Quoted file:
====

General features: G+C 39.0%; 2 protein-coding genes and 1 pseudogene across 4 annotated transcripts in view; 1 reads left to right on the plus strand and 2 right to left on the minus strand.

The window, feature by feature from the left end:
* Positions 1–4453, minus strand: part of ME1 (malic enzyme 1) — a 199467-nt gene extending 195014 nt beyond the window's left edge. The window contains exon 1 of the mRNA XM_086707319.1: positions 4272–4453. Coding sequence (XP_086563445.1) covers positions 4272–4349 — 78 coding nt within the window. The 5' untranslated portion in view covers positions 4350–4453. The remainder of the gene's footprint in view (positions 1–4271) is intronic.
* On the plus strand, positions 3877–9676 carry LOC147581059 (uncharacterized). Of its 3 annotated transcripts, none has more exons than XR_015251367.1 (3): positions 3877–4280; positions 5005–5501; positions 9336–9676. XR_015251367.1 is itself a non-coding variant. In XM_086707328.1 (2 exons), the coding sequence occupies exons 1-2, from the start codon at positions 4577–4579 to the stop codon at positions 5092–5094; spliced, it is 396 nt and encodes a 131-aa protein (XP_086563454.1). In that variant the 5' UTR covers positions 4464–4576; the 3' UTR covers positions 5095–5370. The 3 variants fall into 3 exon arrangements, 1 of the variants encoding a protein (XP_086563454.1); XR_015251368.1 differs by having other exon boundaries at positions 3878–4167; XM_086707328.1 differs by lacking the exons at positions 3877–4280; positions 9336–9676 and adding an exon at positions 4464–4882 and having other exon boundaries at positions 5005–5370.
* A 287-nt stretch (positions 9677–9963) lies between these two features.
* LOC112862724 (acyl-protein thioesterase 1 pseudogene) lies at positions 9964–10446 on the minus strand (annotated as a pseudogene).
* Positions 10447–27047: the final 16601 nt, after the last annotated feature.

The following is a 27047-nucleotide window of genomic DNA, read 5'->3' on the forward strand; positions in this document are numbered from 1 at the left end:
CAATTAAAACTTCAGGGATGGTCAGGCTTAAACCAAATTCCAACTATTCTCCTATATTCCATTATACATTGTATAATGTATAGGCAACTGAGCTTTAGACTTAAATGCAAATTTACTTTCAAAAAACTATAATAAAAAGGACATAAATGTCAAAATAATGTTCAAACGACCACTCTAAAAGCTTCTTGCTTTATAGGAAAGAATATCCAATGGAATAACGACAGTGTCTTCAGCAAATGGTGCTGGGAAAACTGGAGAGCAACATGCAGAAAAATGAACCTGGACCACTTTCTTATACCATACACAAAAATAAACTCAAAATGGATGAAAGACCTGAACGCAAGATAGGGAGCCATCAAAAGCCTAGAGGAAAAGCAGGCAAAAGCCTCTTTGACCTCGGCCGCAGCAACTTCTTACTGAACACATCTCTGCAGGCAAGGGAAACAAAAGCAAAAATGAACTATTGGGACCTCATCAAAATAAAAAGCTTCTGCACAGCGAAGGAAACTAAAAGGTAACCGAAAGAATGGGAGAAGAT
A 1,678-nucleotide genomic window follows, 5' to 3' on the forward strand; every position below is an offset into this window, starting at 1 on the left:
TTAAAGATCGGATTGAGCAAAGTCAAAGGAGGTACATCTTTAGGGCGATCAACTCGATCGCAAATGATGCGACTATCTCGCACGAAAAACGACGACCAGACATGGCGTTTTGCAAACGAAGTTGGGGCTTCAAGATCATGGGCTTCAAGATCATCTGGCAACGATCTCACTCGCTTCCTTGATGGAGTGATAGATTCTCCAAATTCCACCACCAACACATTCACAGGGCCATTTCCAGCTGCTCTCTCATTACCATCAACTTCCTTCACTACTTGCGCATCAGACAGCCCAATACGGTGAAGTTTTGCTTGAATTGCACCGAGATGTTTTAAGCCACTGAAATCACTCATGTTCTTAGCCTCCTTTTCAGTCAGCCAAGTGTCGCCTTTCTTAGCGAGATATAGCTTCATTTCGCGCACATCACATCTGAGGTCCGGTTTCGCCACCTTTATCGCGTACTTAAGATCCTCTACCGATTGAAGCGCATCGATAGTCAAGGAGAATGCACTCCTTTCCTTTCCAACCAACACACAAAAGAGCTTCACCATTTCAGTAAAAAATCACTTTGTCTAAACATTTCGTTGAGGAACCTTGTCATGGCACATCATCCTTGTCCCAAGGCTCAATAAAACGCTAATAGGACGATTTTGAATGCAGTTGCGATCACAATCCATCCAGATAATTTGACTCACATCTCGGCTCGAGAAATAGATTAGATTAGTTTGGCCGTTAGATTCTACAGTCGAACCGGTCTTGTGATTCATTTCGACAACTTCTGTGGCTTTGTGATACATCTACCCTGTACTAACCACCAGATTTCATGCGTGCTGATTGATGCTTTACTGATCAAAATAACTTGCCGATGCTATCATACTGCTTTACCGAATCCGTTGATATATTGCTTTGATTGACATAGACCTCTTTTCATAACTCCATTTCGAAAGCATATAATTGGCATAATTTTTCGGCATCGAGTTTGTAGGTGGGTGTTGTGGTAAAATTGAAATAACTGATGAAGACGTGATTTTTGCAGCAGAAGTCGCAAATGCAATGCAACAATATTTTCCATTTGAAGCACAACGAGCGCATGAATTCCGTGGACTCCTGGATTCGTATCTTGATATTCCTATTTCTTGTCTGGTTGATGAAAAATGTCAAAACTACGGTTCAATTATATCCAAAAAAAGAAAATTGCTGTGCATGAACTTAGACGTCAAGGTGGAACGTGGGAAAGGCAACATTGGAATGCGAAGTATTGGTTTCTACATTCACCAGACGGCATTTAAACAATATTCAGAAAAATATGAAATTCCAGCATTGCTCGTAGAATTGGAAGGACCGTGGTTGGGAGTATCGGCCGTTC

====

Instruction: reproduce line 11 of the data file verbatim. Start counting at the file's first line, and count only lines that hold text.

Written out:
TTAAAGATCGGATTGAGCAAAGTCAAAGGAGGTACATCTTTAGGGCGATCAACTCGATCGCAAATGATGCGACTATCTCGCACGAAAAACGACGACCAGACATGGCGTTTTGCAAACGAAGTTGGGGCTTCAAGATCATGGGCTTCAAGATCATCTGGCAACGATCTCACTCGCTTCCTTGATGGAGTGATAGATTCTCCAAATTCCACCACCAACACATTCACAGGGCCATTTCCAGCTGCTCTCTCATTACCATCAACTTCCTTCACTACTTGCGCATCAGACAGCCCAATACGGTGAAGTTTTGCTTGAATTGCACCGAGATGTTTTAAGCCACTGAAATCACTCATGTTCTTAGCCTCCTTTTCAGTCAGCCAAGTGTCGCCTTTCTTAGCGAGATATAGCTTCATTTCGCGCACATCACATCTGAGGTCCGGTTTCGCCACCTTTATCGCGTACTTAAGATCCTCTACCGATTGAAGCGCATCGATAGTCAAGGAGAATGCACTCCTTTCCTTTCCAACCAACACACAAAAGAGCTTCACCATTTCAGTAAAAAATCACTTTGTCTAAACATTTCGTTGAGGAACCTTGTCATGGCACATCATCCTTGTCCCAAGGCTCAATAAAACGCTAATAGGACGATTTTGAATGCAGTTGCGATCACAATCCATCCAGATAATTTGACTCACATCTCGGCTCGAGAAATAGATTAGATTAGTTTGGCCGTTAGATTCTACAGTCGAACCGGTCTTGTGATTCATTTCGACAACTTCTGTGGCTTTGTGATACATCTACCCTGTACTAACCACCAGATTTCATGCGTGCTGATTGATGCTTTACTGATCAAAATAACTTGCCGATGCTATCATACTGCTTTACCGAATCCGTTGATATATTGCTTTGATTGACATAGACCTCTTTTCATAACTCCATTTCGAAAGCATATAATTGGCATAATTTTTCGGCATCGAGTTTGTAGGTGGGTGTTGTGGTAAAATTGAAATAACTGATGAAGACGTGATTTTTGCAGCAGAAGTCGCAAATGCAATGCAACAATATTTTCCATTTGAAGCACAACGAGCGCATGAATTCCGTGGACTCCTGGATTCGTATCTTGATATTCCTATTTCTTGTCTGGTTGATGAAAAATGTCAAAACTACGGTTCAATTATATCCAAAAAAAGAAAATTGCTGTGCATGAACTTAGACGTCAAGGTGGAACGTGGGAAAGGCAACATTGGAATGCGAAGTATTGGTTTCTACATTCACCAGACGGCATTTAAACAATATTCAGAAAAATATGAAATTCCAGCATTGCTCGTAGAATTGGAAGGACCGTGGTTGGGAGTATCGGCCGTTC